EKG Practice

By Ray Fowler, MD
Professor of EM / EMS
UTSW / Parkland

Edited by Alex Koyfman, MD

 
45 male with intense epigastric pain radiating to his left arm with associated NV and diaphoresis.

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55 female with crushing anterior chest pain and diaphoresis.

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A sinus tachycardia is present in this 54 year old man with severe chest pain radiating to the left arm.

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This is a narrow complex tachycardia in a 31 year-old female that is perfectly clock regular. There is no obvious atrial activity seen. The QRS is narrow.
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This 65 year-old woman presents with lightheadedness and worsening dyspnea on exertion.
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This 81 year old man had a syncopal episode. He presents a little confused, GCS 14 (lies with his eyes closed), and is “not right” per his wife. His BP is 110/76, and he has the cardiogram below.
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This is an odd 12 lead ECG to have done in this 54 year old man. The rate is profoundly slow, in the 20’s or so. The rhythm is regular. There is no evident atrial activity. The QRS is very widened.
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4 thoughts on “EKG Practice”

  1. Case 3 looks to be an acquired Brugada pattern due to hyperkalemia (sodium channel dysfunction) rather than true Brugada syndrome [1]. Along that route, the channelopathy present in BrS causes SCA due to triggered VF/VT rather than bradyarrhythmias.

    The clinical picture in this case should dictate whether these changes are considered acquired or evidence of BrS. Sudden syncopal episode, palpitations, cardiac arrest, or aborted cardiac arrest? BrS. Otherwise we should rule out the other causes and work from an acquired BrS pattern.

    The BrS patterns are important to recognize, but also the situations in which the three types can be mimicked:
    – Hyperkalemia [2]
    – Hyponatraemia [3]
    – Improperly high placement of V1/V2 [4]
    – Incorrect high-pass filter settings [5]

    [1] Littman L, et al. The hyperkalemic Brugada sign. J Electrocardiol. 2007; 40:53-59.
    [2] Kovacic JC, Kuchar DL. Brugada pattern electrocardiographic changes associated with profound electrolyte disturbance. Pacing Clin Electrophysiol. 2004; 27:1020-1023.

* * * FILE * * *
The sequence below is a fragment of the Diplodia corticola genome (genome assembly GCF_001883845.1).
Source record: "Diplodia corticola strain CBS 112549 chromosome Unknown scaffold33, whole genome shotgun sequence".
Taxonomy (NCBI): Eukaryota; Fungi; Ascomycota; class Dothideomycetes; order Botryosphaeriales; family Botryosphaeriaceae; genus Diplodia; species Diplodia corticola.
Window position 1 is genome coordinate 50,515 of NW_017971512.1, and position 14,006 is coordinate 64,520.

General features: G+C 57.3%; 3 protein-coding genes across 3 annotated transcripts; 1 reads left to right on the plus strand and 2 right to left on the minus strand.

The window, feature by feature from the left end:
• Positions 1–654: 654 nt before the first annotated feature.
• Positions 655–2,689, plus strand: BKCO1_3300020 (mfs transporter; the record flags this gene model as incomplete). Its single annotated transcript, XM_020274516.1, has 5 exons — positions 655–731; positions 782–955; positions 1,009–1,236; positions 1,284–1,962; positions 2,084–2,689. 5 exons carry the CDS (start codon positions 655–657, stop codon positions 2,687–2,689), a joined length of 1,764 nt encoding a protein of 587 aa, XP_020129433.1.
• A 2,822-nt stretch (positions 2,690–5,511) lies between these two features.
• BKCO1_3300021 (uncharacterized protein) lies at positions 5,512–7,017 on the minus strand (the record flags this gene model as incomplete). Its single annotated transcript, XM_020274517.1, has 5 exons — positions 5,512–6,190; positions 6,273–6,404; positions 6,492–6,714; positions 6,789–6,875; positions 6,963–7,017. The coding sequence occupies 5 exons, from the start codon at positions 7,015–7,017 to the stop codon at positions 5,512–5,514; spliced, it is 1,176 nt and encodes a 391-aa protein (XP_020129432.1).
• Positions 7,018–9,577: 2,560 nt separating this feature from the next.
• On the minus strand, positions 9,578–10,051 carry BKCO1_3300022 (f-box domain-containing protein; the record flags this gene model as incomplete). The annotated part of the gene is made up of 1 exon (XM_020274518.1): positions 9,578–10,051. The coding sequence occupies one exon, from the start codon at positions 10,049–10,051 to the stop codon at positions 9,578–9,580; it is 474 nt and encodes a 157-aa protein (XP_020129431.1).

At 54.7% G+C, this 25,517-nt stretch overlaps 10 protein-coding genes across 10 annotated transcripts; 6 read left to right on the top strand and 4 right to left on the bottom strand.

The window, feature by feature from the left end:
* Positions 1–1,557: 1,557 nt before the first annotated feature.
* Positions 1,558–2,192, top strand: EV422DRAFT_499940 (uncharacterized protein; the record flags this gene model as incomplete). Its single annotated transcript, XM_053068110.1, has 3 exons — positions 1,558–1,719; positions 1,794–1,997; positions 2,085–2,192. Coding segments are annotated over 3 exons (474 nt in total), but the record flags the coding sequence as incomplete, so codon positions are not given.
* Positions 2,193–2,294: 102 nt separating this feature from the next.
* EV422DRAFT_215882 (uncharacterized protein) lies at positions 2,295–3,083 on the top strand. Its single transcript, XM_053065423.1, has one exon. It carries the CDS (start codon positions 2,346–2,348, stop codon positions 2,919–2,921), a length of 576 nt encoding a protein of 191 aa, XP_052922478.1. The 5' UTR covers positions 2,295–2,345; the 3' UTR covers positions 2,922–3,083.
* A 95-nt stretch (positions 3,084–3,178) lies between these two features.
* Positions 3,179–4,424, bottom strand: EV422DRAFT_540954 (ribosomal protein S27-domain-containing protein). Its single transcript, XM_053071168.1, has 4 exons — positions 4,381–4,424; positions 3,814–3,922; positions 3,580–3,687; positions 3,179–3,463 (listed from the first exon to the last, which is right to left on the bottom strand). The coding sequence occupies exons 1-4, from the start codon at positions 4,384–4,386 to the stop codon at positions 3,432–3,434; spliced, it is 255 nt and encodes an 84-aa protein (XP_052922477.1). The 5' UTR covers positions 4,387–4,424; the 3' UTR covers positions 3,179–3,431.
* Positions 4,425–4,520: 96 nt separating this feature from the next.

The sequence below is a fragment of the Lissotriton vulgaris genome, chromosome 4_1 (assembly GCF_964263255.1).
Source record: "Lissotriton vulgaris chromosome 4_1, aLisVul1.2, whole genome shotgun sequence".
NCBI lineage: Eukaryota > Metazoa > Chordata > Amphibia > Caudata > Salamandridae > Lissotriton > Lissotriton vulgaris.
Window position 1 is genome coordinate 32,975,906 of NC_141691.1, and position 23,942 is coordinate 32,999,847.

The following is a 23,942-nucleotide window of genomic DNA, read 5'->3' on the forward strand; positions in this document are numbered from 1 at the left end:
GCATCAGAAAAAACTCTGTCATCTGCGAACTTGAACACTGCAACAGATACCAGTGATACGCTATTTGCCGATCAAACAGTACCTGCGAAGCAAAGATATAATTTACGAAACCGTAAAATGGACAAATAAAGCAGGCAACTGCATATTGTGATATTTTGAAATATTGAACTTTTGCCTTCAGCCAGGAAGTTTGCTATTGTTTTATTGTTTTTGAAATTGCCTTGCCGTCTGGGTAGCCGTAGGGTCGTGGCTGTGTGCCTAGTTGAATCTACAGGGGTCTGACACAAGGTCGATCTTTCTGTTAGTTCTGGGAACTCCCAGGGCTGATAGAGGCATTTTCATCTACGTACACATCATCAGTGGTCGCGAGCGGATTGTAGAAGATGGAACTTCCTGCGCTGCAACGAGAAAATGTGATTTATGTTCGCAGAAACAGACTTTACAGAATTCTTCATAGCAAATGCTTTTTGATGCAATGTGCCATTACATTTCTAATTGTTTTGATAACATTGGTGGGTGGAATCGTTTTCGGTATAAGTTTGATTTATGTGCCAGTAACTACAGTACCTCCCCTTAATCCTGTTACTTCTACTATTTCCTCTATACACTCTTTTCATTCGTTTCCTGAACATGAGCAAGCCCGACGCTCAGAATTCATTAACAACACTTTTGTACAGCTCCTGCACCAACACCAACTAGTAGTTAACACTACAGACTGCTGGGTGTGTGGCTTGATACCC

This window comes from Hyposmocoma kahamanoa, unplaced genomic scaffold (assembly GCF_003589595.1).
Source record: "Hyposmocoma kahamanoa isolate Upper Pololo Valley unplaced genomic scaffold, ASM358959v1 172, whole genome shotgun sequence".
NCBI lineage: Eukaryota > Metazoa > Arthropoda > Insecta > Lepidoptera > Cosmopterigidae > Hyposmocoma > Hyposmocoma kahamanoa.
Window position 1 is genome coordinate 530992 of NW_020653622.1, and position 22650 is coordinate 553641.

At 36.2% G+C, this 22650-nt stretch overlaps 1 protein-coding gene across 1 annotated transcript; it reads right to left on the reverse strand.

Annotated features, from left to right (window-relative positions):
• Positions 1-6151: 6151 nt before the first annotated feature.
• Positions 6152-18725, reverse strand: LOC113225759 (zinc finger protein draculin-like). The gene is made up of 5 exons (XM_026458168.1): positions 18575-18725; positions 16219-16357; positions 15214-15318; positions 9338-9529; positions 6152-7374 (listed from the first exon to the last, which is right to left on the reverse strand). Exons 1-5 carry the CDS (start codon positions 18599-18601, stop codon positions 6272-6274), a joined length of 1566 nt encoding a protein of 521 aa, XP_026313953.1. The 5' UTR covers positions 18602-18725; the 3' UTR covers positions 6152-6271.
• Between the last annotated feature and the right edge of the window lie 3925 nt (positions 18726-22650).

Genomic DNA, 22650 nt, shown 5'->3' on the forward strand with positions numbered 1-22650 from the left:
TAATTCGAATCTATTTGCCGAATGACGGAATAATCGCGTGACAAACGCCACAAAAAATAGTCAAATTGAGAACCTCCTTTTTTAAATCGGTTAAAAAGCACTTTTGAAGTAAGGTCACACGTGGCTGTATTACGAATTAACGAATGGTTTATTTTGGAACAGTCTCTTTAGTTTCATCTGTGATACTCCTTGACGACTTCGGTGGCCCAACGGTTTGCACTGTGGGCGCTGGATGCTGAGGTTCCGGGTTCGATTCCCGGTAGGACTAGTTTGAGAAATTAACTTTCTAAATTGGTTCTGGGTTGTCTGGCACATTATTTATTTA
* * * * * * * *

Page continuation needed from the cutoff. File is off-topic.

[3] Tamene A, et al. Brugada-like electrocardiography pattern induced by severe hyponatraemia. Europace. 2010; doi:10.1093/europace/euq034
    [4] Garcia-Niebla J, Baranchuk A, Bayes de Luna A. True Brugada pattern or only high V1-V2 electrode placement. 2014; doi:10.1016/j.jelectrocard.2014.04.020
    [5] Garcia-Niebla J, Serra-Autonell G, Bayes de Luna A. Brugada Syndrome Electrocardiographic Pattern as a Result of Improper Application of a High Pass Filter. Am J Cardiol. 2012; 110:318-320.

  2. Case 3 looks to be an acquired Brugada pattern due to hyperkalemia (sodium channel dysfunction) rather than true Brugada syndrome [1]. Along that route, the channelopathy present in BrS causes SCA due to triggered VF/VT rather than bradyarrhythmias.

    The clinical picture in this case should dictate whether these changes are considered acquired or evidence of BrS. Sudden syncopal episode, palpitations, cardiac arrest, or aborted cardiac arrest? BrS. Otherwise we should rule out the other causes and work from an acquired BrS pattern.

    The BrS patterns are important to recognize, but also the situations in which the three types can be mimicked:
    – Hyperkalemia [2]
    – Hyponatraemia [3]
    – Improperly high placement of V1/V2 [4]
    – Incorrect high-pass filter settings [5]

    [1] Littman L, et al. The hyperkalemic Brugada sign. J Electrocardiol. 2007; 40:53-59.
    [2] Kovacic JC, Kuchar DL. Brugada pattern electrocardiographic changes associated with profound electrolyte disturbance. Pacing Clin Electrophysiol. 2004; 27:1020-1023.
    [3] Tamene A, et al. Brugada-like electrocardiography pattern induced by severe hyponatraemia. Europace. 2010; doi:10.1093/europace/euq034
    [4] Garcia-Niebla J, Baranchuk A, Bayes de Luna A. True Brugada pattern or only high V1-V2 electrode placement. 2014; doi:10.1016/j.jelectrocard.2014.04.020
    [5] Garcia-Niebla J, Serra-Autonell G, Bayes de Luna A. Brugada Syndrome Electrocardiographic Pattern as a Result of Improper Application of a High Pass Filter. Am J Cardiol. 2012; 110:318-320.

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